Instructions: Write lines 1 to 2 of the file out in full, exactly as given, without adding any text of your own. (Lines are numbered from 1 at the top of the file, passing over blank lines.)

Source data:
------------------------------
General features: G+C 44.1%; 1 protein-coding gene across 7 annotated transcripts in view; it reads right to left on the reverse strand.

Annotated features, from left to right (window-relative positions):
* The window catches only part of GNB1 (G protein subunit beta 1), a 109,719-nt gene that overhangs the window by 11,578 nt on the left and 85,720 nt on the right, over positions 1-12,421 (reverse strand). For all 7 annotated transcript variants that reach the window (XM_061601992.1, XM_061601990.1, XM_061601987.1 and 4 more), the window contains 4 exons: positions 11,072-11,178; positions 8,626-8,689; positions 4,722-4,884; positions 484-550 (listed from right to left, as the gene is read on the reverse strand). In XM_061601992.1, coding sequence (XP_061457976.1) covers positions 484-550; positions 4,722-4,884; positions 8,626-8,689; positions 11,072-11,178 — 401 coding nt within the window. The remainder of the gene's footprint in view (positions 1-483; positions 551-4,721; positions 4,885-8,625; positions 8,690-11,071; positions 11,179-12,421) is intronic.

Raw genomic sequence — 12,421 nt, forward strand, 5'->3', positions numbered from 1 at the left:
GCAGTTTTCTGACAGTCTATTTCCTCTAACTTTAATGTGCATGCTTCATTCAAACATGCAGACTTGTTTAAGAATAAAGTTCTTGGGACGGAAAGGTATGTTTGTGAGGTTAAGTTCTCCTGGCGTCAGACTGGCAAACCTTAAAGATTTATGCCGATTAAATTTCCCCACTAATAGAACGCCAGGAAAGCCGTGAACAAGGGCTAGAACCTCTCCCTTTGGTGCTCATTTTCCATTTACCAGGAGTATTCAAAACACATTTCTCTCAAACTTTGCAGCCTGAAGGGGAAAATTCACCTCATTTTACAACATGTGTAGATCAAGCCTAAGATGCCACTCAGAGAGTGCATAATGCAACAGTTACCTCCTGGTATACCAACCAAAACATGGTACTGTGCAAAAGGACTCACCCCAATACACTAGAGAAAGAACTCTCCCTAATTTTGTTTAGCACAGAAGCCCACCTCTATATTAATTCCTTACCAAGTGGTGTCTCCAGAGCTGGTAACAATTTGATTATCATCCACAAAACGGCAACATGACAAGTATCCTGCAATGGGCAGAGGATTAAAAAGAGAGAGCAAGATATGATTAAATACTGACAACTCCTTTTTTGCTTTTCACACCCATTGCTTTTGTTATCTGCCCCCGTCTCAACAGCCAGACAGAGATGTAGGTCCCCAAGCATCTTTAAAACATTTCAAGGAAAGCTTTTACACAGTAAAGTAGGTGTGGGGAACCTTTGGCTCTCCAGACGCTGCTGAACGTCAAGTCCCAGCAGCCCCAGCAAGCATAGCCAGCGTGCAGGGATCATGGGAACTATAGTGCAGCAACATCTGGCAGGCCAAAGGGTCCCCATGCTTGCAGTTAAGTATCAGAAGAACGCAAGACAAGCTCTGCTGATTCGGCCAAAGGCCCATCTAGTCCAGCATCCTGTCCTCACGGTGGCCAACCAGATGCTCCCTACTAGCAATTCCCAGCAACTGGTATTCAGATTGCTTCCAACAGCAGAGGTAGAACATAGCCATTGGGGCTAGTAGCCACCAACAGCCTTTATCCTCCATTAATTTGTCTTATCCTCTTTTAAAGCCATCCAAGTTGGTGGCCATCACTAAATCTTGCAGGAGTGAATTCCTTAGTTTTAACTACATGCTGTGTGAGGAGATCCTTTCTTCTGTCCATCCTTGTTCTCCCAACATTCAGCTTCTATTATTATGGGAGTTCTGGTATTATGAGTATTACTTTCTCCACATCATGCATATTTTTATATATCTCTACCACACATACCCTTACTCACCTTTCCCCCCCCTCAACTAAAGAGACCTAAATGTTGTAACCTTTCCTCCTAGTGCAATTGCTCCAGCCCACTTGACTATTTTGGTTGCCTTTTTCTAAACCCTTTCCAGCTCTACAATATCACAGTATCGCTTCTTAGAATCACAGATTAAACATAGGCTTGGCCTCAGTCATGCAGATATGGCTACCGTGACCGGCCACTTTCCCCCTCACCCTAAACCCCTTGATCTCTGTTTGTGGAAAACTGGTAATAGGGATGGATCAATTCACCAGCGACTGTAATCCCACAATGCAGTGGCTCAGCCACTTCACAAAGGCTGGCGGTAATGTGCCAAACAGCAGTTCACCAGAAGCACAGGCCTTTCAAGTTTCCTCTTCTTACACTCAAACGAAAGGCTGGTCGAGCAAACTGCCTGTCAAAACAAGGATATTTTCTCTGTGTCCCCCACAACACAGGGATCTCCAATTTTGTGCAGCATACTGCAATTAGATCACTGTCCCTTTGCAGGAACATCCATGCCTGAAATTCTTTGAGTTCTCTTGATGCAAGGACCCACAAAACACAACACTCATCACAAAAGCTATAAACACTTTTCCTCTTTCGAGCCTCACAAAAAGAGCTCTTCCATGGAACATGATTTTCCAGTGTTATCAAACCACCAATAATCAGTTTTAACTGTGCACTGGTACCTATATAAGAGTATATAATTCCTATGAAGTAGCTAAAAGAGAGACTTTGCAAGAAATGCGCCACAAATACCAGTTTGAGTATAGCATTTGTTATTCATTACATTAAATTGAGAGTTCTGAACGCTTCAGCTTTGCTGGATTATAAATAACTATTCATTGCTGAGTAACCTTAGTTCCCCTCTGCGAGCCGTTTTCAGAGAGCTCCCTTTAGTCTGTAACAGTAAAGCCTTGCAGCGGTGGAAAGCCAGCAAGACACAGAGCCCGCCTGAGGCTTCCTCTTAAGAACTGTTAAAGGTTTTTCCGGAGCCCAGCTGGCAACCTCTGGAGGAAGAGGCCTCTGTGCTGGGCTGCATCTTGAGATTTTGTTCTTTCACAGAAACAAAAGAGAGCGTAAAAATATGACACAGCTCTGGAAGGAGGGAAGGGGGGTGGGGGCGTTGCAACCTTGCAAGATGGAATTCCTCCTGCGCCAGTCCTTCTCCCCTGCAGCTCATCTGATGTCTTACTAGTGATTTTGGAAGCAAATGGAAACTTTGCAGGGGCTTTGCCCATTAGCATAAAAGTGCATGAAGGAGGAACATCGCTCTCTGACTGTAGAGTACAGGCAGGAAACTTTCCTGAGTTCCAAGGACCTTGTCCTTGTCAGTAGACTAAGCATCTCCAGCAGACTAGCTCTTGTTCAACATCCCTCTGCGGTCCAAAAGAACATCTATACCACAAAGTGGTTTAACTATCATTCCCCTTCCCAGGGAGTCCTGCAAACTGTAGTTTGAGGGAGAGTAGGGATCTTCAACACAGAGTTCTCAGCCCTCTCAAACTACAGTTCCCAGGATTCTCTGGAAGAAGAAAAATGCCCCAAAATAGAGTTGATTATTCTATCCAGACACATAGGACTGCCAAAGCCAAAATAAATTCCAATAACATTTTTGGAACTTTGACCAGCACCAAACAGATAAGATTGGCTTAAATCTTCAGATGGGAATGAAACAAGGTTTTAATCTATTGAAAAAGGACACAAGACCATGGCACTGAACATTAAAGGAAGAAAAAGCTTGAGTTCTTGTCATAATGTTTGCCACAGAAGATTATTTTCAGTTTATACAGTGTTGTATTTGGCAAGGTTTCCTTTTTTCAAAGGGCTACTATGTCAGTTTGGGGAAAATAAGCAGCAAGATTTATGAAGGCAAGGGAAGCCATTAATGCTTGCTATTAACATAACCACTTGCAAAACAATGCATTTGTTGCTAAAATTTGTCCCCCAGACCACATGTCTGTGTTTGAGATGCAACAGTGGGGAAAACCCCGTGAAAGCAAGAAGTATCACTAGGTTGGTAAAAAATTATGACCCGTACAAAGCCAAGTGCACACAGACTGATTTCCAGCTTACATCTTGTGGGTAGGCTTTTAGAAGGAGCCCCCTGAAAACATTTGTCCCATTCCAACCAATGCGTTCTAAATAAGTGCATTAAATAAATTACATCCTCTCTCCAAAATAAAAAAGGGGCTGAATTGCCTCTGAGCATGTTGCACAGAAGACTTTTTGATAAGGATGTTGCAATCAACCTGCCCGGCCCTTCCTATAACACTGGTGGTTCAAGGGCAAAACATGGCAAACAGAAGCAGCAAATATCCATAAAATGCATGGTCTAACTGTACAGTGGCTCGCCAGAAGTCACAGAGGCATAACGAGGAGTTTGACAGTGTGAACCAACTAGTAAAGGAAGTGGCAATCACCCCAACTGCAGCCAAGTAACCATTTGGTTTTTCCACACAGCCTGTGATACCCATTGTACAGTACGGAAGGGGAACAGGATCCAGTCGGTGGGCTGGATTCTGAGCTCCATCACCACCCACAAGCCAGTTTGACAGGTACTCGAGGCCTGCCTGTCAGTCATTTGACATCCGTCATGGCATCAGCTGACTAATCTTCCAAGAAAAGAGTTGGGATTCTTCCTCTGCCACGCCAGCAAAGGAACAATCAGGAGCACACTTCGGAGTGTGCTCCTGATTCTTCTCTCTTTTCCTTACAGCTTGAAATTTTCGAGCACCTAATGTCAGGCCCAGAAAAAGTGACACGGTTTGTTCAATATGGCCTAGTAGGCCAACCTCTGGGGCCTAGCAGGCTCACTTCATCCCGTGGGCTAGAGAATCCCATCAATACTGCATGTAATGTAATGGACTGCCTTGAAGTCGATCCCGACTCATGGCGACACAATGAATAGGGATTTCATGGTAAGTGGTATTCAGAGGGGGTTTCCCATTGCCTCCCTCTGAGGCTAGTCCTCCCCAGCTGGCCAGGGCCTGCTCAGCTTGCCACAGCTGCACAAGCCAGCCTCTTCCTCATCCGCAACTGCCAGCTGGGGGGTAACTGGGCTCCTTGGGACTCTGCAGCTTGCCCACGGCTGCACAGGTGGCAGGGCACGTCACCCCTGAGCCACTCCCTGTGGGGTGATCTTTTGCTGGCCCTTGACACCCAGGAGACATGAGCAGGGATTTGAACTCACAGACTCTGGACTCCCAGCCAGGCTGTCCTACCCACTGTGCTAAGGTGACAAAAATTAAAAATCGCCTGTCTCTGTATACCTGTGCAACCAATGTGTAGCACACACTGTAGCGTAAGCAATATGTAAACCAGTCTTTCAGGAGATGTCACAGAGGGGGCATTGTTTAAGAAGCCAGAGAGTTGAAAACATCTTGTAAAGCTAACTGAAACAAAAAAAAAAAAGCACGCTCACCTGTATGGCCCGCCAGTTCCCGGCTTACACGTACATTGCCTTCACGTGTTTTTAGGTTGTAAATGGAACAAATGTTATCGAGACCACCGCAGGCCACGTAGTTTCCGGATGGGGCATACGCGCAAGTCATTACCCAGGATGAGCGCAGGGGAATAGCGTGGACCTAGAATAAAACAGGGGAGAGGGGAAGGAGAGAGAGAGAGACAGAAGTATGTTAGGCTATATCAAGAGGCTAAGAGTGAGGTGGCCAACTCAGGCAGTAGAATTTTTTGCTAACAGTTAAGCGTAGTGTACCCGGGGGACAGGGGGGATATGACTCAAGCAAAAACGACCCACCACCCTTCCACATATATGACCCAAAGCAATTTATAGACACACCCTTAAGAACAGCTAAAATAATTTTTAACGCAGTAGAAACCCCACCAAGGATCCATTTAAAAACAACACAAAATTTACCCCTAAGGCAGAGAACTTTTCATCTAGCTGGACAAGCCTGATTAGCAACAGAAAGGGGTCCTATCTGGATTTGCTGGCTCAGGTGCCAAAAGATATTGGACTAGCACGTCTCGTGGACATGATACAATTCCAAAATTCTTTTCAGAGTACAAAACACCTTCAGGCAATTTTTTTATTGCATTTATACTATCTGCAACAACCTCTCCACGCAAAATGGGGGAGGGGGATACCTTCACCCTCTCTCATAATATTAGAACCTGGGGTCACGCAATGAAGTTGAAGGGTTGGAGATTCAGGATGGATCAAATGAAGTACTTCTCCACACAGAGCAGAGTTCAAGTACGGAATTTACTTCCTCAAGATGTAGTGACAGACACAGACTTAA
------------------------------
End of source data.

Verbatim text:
General features: G+C 44.1%; 1 protein-coding gene across 7 annotated transcripts in view; it reads right to left on the reverse strand.

Annotated features, from left to right (window-relative positions):